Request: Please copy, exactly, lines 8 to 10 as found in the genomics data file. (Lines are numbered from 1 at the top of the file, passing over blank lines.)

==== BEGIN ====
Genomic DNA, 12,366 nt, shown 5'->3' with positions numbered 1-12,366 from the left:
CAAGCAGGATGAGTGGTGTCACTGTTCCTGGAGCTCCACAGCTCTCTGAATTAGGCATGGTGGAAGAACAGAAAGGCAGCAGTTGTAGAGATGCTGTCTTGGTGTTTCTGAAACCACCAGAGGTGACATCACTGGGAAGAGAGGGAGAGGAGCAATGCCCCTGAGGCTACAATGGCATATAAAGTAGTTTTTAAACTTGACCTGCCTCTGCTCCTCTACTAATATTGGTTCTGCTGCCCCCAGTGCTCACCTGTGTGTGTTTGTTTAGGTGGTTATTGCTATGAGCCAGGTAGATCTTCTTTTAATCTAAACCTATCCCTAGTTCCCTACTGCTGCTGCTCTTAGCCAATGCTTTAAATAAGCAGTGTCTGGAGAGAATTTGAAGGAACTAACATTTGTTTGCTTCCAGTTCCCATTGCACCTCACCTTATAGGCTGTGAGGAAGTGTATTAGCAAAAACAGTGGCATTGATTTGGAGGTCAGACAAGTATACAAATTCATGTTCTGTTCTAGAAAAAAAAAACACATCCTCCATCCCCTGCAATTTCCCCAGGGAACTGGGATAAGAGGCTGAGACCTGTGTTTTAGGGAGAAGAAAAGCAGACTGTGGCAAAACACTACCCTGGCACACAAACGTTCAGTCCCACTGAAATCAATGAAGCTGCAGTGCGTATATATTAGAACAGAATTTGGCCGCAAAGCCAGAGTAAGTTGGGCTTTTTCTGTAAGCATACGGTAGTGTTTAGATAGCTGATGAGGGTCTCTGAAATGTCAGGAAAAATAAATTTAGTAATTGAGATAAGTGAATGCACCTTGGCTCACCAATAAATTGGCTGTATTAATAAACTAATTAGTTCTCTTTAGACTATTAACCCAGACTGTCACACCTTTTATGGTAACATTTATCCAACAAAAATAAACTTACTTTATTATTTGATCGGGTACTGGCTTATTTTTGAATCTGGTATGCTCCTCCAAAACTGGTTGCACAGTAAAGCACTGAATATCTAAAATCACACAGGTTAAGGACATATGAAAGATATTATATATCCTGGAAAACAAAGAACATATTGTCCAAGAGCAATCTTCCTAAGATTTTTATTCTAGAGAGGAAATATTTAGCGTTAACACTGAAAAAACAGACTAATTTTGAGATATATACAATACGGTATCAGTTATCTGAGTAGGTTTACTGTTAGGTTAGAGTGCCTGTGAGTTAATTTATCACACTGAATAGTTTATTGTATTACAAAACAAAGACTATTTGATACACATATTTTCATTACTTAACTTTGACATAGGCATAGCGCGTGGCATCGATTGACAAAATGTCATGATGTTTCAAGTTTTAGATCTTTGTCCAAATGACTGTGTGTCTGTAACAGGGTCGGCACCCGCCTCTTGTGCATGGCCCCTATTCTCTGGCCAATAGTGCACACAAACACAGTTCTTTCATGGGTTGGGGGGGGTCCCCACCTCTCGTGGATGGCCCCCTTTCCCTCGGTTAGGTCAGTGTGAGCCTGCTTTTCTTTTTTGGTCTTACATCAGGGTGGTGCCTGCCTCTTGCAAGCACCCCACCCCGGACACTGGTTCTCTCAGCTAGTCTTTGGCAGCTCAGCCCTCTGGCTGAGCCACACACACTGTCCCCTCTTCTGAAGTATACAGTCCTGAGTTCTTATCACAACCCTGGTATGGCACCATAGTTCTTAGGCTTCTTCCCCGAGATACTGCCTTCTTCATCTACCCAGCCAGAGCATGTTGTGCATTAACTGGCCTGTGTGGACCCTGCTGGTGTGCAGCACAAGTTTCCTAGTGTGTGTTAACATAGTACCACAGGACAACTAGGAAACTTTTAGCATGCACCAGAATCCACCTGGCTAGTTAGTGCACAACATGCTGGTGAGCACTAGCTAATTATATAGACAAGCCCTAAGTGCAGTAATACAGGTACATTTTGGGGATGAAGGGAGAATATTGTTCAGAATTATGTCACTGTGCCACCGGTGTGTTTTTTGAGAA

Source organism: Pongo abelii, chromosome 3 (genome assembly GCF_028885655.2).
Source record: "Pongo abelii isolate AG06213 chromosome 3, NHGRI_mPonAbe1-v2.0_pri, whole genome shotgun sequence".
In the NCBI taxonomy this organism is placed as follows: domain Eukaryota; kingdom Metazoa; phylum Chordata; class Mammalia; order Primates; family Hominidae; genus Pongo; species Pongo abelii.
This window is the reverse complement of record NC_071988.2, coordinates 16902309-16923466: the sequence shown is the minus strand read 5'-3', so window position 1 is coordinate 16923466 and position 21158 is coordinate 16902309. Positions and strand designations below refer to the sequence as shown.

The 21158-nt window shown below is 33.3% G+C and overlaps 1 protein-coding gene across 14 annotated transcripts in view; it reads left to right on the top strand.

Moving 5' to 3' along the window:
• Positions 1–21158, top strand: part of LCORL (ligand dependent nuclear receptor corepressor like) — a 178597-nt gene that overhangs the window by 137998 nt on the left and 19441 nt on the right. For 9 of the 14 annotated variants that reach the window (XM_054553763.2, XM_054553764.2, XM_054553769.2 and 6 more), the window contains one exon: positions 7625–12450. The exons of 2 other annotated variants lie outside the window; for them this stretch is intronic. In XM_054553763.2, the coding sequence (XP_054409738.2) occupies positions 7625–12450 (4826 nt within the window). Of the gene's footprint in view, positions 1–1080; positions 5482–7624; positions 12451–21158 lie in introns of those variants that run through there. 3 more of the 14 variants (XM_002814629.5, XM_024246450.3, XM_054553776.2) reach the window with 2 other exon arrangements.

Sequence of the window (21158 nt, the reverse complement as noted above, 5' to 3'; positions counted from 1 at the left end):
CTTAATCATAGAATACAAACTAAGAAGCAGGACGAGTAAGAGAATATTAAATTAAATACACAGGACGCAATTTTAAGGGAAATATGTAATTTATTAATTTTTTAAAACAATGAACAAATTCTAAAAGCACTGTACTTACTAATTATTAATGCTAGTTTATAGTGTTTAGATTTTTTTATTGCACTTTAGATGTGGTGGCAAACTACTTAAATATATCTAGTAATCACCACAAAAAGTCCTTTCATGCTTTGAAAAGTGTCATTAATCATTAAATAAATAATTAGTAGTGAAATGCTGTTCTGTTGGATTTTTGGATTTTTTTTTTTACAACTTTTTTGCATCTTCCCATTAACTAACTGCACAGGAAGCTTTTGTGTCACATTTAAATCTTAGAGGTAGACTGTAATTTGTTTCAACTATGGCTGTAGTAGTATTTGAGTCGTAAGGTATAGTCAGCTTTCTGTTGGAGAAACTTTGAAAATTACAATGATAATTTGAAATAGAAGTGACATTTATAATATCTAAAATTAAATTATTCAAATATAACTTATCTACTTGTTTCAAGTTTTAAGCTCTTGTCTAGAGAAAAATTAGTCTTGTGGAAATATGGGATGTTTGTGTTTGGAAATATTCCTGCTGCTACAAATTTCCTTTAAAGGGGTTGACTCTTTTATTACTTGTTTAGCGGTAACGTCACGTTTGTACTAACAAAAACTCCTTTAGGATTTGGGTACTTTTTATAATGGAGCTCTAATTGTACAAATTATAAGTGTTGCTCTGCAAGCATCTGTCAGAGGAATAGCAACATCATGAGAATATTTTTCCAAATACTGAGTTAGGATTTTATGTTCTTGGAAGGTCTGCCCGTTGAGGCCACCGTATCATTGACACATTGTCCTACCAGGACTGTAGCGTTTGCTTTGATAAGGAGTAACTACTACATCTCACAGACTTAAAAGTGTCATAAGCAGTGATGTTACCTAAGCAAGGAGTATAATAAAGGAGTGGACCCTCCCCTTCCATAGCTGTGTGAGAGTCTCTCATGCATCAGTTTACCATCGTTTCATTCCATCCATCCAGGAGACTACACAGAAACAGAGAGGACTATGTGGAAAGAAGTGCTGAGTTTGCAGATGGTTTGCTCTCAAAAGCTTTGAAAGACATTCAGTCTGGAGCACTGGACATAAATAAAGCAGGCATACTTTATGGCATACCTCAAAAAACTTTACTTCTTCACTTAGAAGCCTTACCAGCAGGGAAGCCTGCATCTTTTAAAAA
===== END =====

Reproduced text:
Moving 5' to 3' along the window:
• Positions 1–21158, top strand: part of LCORL (ligand dependent nuclear receptor corepressor like) — a 178597-nt gene that overhangs the window by 137998 nt on the left and 19441 nt on the right. For 9 of the 14 annotated variants that reach the window (XM_054553763.2, XM_054553764.2, XM_054553769.2 and 6 more), the window contains one exon: positions 7625–12450. The exons of 2 other annotated variants lie outside the window; for them this stretch is intronic. In XM_054553763.2, the coding sequence (XP_054409738.2) occupies positions 7625–12450 (4826 nt within the window). Of the gene's footprint in view, positions 1–1080; positions 5482–7624; positions 12451–21158 lie in introns of those variants that run through there. 3 more of the 14 variants (XM_002814629.5, XM_024246450.3, XM_054553776.2) reach the window with 2 other exon arrangements.

Sequence of the window (21158 nt, the reverse complement as noted above, 5' to 3'; positions counted from 1 at the left end):